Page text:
• The impressively staged but ultimately exhausting action sequences take up the bulk of screen time, but they can’t salvage this soulless film that has all the depth and emotional wallop of a video game.

  • Shubhra Gupta
    Shubhra Gupta
    Indian Express


    Everything a thriller needs is in here, and you settle down, fully prepared for a non-stop, breathless, firing-from-all-cylinders ride. But Saaho turns out to be a damp squib.

  • Anupama Chopra
    Anupama Chopra
    Film Companion


    Both Bizarrely Complicated And Incredibly Silly…

  • Unfortunately, despite its glitzy packaging, Saaho, because of a choppy, underwritten screenplay and excessive gorefest is a bit of a letdown even for those who love their Hindi movies served with a generous dose of masala. Sigh.

  • Hindustan Times
    Hindustan Times
    Hindustan Times


    Prabhas and Shraddha Kapoor’s action epic is made at a massive budget but it somewhere misses the plot.

  • Suparna Sharma
    Suparna Sharma
    Deccan Chronicle


    Given the amount of time devoted to action sequences in Saaho, Prabhas’ moves have no smoothness or finesse. As he lumbers, his thighs thunder. And when he’s not fighting, he looks pasty, his body is droopy and language languid.
    Much like I was at the end of Saaho.

  • There’s no head or tails to anything that happens in Saaho…

  • Saaho may, like so many other shrill, gory actioners of the recent past, end up make pots of money. But that will not take away from the fact that it is egregiously turgid. A Telugu superstar attempting to break into Hindi cinema should have chosen better.

  • At 179 minutes, “Saaho” drags on and on. Director and writer Sujeeth throws in countless plot twists, intent on distracting viewers with action, blood, gore and romance over substance. At one point, when a character says, “I’ve concocted so many false stories, you think I can’t come up with one more” – it is as if he is talking about the script.

  • Ronak Kotecha
    Ronak Kotecha
    Times Of India


    ‘Saaho’ attempts at being a potboiler that fires in all directions to entertain the audience. There are so many twists and turns that it leaves you more exhausted than excited.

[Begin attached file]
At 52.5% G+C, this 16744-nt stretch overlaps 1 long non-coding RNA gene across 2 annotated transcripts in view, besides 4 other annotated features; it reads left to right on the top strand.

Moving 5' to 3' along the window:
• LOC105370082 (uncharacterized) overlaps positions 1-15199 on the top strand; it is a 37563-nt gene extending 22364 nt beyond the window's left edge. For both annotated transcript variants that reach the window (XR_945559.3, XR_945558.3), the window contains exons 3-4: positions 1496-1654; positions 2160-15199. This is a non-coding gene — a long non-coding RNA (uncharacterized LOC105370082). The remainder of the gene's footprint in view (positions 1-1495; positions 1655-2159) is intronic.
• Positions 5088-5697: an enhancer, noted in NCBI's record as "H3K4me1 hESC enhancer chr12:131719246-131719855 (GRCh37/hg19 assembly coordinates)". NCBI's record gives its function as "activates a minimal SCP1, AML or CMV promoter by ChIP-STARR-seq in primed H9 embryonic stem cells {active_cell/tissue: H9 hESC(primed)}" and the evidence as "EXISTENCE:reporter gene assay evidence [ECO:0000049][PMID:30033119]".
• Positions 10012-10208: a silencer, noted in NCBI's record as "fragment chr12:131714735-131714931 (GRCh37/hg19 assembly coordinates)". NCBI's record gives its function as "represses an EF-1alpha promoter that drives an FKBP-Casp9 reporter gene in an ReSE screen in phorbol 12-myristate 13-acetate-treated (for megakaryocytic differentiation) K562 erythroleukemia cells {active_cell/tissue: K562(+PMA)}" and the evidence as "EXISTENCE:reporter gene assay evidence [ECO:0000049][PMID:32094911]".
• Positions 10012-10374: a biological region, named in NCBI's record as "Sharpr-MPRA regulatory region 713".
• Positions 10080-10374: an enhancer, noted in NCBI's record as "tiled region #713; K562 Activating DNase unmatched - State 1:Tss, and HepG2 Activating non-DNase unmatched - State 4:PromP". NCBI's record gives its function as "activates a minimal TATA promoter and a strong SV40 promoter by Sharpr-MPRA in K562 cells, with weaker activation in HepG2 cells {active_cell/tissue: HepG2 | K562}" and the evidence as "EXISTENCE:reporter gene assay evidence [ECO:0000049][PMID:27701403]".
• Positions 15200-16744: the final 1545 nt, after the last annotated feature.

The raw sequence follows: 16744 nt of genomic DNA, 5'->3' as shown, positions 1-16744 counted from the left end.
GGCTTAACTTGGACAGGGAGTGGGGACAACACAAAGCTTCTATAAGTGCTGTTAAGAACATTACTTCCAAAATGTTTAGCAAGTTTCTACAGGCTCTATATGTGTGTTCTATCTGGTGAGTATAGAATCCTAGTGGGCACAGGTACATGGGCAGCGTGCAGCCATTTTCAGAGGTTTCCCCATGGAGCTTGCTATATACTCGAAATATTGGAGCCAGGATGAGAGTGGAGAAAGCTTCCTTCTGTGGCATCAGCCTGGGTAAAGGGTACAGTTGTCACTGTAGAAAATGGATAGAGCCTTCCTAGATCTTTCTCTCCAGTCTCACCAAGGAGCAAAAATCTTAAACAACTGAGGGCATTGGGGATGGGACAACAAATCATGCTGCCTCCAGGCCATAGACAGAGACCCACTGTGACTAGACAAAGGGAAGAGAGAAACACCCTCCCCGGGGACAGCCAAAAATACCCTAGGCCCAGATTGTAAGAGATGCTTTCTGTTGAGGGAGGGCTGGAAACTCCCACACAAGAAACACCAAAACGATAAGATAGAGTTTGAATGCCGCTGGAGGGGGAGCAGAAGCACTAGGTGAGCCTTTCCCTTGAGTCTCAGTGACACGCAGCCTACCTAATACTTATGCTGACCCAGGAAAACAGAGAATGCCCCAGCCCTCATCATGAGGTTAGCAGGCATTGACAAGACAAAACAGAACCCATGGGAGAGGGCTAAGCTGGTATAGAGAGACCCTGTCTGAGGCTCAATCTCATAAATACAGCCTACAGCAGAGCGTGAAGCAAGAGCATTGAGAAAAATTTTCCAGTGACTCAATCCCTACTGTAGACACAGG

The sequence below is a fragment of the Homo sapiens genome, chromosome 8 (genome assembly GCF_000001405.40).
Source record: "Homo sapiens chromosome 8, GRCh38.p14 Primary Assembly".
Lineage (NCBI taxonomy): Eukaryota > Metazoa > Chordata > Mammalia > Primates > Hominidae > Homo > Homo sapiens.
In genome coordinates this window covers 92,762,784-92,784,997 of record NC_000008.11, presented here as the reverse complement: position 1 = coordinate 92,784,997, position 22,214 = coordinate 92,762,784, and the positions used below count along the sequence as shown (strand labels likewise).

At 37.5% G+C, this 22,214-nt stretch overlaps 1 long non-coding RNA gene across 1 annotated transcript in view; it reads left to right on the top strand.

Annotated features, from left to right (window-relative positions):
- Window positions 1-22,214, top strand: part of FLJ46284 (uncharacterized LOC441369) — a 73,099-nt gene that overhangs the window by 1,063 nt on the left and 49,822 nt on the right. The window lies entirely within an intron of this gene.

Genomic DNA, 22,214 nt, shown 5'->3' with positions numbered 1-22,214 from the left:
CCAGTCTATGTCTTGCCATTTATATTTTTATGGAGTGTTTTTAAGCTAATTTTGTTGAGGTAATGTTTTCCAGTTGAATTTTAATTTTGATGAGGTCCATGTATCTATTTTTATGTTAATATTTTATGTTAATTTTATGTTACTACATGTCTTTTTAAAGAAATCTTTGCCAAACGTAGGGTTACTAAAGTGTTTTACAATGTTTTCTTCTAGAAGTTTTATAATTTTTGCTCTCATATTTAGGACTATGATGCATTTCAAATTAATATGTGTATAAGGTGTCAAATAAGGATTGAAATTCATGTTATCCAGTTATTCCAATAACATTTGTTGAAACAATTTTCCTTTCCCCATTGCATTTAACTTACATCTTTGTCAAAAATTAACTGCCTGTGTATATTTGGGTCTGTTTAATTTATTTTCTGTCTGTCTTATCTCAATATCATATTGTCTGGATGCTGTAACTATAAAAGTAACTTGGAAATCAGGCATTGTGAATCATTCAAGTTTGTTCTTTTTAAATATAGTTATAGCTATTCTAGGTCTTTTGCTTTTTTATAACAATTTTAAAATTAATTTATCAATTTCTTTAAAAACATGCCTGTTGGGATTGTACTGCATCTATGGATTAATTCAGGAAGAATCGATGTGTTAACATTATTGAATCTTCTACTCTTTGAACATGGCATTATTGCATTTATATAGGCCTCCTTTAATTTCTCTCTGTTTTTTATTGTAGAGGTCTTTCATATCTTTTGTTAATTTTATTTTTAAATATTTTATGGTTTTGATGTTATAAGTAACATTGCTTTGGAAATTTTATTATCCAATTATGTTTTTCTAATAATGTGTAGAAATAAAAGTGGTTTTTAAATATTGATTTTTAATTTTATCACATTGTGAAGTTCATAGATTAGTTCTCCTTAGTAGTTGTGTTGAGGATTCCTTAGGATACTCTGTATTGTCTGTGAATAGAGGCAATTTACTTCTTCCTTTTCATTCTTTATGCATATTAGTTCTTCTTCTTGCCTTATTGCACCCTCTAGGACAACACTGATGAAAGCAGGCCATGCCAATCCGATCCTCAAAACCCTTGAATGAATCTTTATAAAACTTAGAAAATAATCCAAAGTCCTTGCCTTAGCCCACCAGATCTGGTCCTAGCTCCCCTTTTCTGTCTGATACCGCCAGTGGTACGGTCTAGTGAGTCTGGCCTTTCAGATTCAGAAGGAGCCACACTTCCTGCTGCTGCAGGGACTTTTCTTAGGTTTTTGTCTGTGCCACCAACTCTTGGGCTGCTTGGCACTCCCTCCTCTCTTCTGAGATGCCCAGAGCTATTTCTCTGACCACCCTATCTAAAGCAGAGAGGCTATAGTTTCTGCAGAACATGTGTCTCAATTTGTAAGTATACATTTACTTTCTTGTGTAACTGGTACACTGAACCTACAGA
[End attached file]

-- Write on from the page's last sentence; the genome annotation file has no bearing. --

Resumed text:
• DNA Web Team
    DNA Web Team
    DNA India


    Saaho is a rank disappointment and an opportunity missed. Watch it for Prabhas’s patches of brilliance but you will need loads of patience!

  • Saaho had promise. It had the cast. That’s the disappointing part. Yet, the makers got so carried away with crafting action scenes and Prabhas’s starry presence that they forgot about the story and character development midway.

    The ending of Saaho hints at a sequel. If that’s the case, please pray that it is better written and more cohesive. How will we saaho that otherwise? Apologies for the bad joke but that’s all you’re left with at the end of the film.

  • Saaho is an attempt to blow your brains out with a series of non-stop, high-octane action scenes, between a bunch of music videos, with a strange mix of Punjabi pop and wannabe-Rahman peppiness.

  • Hemanth Kumar
    Hemanth Kumar


    At a runtime of just short of three hours, Saaho is a bloated action drama which never realises its full potential. No amount of stunts and gun fights help the film to camouflage its flaws, and the screenplay itself is so boring that you are never engrossed. The drama is non-existent. All we get is a black box which we wish had never opened. Because the anticipation to watch Saaho was more worth the effort than the film itself. A big thumbs down.

  • Uday Bhatia
    Uday Bhatia


    Saaho seems to be aiming for Mission: Impossible. But there’s no wit to the proceedings, just an endless series of twists that make no sense, accompanied by the dull pounding that is Prabhas onscreen.

  • Saaho is a missed opportunity for director Sujeeth who failed despite getting a perfect technical team, talented actors and massive investment.

  • Saaho was an opportunity to follow up on Baahubali, which had both scale and imagination, and blur the boundaries between regional and national cinema once again. Sadly, it ends up as a missed opportunity.

  • Lots of empty talk and pointless swagger…